The Iranians, in their heart of hearts, would like to get out of their conundrum. The sanctions have been very effective. They are beginning to really hurt.
Al-Monitor: Are the Iranians paranoid the US policy is regime change, even as I don’t think for the Obama administration it is true?
Halevy: They are certainly convinced the policy [is regime change]. And that is not the only regime the US has problems with in the field of values. The regimes in Beijing, North Korea, Moscow […]
Romney has been very costly on Russia [...] If you want to create a situation, where the only way to go about things is to go back to the Cold War, that is what is being done here. It’s very dangerous.
I don’t think the US public wants to go to another world war over values in this way. If it persists, it will be a slide down a very slippery slope.
It’s a question of concept. Where are we going in the 21st century? Are we going to try to propagate policies on the battlefields?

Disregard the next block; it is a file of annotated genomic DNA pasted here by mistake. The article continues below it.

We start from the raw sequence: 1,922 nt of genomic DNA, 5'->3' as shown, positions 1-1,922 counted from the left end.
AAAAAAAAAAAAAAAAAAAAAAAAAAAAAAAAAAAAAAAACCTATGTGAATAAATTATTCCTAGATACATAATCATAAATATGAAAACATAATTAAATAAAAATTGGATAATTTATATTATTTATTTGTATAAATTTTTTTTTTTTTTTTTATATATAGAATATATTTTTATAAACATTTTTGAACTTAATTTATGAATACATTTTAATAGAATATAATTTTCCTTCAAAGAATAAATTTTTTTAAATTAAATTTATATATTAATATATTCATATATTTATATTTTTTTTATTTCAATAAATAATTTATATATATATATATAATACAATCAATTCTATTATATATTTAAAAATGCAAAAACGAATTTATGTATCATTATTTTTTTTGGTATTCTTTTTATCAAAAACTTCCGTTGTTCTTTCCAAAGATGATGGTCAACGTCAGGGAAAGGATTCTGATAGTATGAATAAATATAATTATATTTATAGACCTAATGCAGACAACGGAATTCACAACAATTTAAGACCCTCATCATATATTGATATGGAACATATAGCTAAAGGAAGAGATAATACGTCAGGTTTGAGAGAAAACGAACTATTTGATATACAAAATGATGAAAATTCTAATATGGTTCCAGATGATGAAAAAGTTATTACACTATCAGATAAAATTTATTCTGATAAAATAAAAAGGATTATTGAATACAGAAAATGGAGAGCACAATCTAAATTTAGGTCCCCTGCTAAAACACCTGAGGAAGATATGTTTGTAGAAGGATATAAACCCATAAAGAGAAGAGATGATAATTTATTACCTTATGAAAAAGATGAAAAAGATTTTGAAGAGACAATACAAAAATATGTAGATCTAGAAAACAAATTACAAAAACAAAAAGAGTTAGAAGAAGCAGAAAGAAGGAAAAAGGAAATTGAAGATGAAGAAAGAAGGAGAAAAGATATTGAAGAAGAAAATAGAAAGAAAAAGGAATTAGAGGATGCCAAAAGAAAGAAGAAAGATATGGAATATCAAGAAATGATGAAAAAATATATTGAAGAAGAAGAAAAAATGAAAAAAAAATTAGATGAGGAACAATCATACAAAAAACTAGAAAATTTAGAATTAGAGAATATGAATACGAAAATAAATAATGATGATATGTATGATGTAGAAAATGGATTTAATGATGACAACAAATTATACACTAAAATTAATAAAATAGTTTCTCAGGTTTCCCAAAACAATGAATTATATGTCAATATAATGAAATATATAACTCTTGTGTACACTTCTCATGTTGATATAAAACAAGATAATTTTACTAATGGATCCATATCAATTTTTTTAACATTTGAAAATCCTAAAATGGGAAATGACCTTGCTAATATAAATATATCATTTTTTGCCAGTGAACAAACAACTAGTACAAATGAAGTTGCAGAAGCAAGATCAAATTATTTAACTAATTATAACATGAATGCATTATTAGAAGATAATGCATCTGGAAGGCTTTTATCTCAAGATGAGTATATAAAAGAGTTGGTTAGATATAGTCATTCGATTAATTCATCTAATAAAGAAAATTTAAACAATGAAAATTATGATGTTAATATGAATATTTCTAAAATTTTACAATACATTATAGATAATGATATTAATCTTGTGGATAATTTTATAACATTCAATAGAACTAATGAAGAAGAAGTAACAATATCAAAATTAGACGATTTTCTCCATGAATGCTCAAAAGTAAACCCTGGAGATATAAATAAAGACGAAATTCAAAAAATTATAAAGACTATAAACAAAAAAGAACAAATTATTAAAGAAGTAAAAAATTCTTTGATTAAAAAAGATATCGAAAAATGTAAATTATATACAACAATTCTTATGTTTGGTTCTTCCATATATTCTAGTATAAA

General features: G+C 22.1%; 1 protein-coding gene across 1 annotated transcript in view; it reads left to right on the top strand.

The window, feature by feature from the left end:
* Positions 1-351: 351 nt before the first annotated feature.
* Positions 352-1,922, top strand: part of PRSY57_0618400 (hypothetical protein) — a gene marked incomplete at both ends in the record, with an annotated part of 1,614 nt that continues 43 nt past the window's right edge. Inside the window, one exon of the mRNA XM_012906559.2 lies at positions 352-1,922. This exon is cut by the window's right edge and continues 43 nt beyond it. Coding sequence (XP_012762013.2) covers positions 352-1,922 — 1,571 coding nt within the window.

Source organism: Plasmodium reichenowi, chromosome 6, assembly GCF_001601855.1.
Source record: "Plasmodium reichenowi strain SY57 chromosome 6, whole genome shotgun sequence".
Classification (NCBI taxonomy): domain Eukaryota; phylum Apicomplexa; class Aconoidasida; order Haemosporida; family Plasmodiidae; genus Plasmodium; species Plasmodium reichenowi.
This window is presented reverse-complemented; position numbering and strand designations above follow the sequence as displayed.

Al-Monitor: Beyond the heated US campaign rhetoric, what do you make of the wider perception that, even though Obama has actually used force quite a bit, and successfully oversaw the operation that killed Osama bin Laden, that he is perceived, or misperceived, as not wanting to use force, and the US is seen therefore as weak.
Halevy: I think nobody who has been involved in ordering the use of force can forget the angst, the days and nights of concern, as to what and how it can be done.
Romney has said, Anybody could have decided to finish bin Laden. Even [Jimmy] Carter. This again was a mistaken concept. President Obama didn’t just decide [one day to kill bin Laden]. The operation to end the life of bin Laden necessitated multiple points of decision by him. I know from operations I have been involved with on a smaller scale.
They are very intricate. You don’t just give the order and wait in your office for commanders to come three months later and say it’s done. No. This kind of operation, which is accident prone, hands on operation, one has to make one decision after the other […] It took courage and cool headedness and leadership. Anyone who says it was an easy thing to decide, doesn’t understand what he’s talking about. [Such comments] show a total lack of understanding of what this kind of operation means.